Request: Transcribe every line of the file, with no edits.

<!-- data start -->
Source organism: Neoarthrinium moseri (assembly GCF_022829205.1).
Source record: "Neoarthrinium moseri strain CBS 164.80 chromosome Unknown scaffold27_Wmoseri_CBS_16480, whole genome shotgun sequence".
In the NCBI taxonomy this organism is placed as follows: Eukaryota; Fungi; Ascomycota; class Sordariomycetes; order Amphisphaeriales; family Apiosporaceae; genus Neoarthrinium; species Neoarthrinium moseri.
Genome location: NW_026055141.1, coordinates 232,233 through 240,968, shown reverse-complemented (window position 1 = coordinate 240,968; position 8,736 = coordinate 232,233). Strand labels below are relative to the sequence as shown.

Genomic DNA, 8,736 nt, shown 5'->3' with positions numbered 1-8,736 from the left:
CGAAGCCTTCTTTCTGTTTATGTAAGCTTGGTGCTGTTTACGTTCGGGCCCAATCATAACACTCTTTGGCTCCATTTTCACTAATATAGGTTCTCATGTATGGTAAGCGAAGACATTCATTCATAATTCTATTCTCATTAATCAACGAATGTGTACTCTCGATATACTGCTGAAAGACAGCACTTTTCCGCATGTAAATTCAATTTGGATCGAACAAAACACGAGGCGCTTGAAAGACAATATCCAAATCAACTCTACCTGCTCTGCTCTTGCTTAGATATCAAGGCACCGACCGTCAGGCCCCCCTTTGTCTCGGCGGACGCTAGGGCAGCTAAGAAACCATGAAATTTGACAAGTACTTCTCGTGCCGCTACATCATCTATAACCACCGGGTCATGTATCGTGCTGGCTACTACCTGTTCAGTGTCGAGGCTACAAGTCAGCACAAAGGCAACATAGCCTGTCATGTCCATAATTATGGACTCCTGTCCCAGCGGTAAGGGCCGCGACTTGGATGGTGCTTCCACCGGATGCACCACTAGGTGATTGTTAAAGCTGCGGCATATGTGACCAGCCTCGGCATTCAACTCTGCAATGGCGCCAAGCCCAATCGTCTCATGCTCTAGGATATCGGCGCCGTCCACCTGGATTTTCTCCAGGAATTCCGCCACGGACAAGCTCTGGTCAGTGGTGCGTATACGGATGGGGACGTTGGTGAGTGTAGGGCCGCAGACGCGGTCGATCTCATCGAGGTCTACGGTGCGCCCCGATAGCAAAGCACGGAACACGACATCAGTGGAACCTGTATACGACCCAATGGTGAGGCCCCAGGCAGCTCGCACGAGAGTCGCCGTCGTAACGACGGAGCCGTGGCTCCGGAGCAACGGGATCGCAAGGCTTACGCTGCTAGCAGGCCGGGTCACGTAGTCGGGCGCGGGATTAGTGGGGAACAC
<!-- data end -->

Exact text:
Source organism: Neoarthrinium moseri (assembly GCF_022829205.1).
Source record: "Neoarthrinium moseri strain CBS 164.80 chromosome Unknown scaffold27_Wmoseri_CBS_16480, whole genome shotgun sequence".
In the NCBI taxonomy this organism is placed as follows: Eukaryota; Fungi; Ascomycota; class Sordariomycetes; order Amphisphaeriales; family Apiosporaceae; genus Neoarthrinium; species Neoarthrinium moseri.
Genome location: NW_026055141.1, coordinates 232,233 through 240,968, shown reverse-complemented (window position 1 = coordinate 240,968; position 8,736 = coordinate 232,233). Strand labels below are relative to the sequence as shown.

Genomic DNA, 8,736 nt, shown 5'->3' with positions numbered 1-8,736 from the left:
CGAAGCCTTCTTTCTGTTTATGTAAGCTTGGTGCTGTTTACGTTCGGGCCCAATCATAACACTCTTTGGCTCCATTTTCACTAATATAGGTTCTCATGTATGGTAAGCGAAGACATTCATTCATAATTCTATTCTCATTAATCAACGAATGTGTACTCTCGATATACTGCTGAAAGACAGCACTTTTCCGCATGTAAATTCAATTTGGATCGAACAAAACACGAGGCGCTTGAAAGACAATATCCAAATCAACTCTACCTGCTCTGCTCTTGCTTAGATATCAAGGCACCGACCGTCAGGCCCCCCTTTGTCTCGGCGGACGCTAGGGCAGCTAAGAAACCATGAAATTTGACAAGTACTTCTCGTGCCGCTACATCATCTATAACCACCGGGTCATGTATCGTGCTGGCTACTACCTGTTCAGTGTCGAGGCTACAAGTCAGCACAAAGGCAACATAGCCTGTCATGTCCATAATTATGGACTCCTGTCCCAGCGGTAAGGGCCGCGACTTGGATGGTGCTTCCACCGGATGCACCACTAGGTGATTGTTAAAGCTGCGGCATATGTGACCAGCCTCGGCATTCAACTCTGCAATGGCGCCAAGCCCAATCGTCTCATGCTCTAGGATATCGGCGCCGTCCACCTGGATTTTCTCCAGGAATTCCGCCACGGACAAGCTCTGGTCAGTGGTGCGTATACGGATGGGGACGTTGGTGAGTGTAGGGCCGCAGACGCGGTCGATCTCATCGAGGTCTACGGTGCGCCCCGATAGCAAAGCACGGAACACGACATCAGTGGAACCTGTATACGACCCAATGGTGAGGCCCCAGGCAGCTCGCACGAGAGTCGCCGTCGTAACGACGGAGCCGTGGCTCCGGAGCAACGGGATCGCAAGGCTTACGCTGCTAGCAGGCCGGGTCACGTAGTCGGGCGCGGGATTAGTGGGGAACAC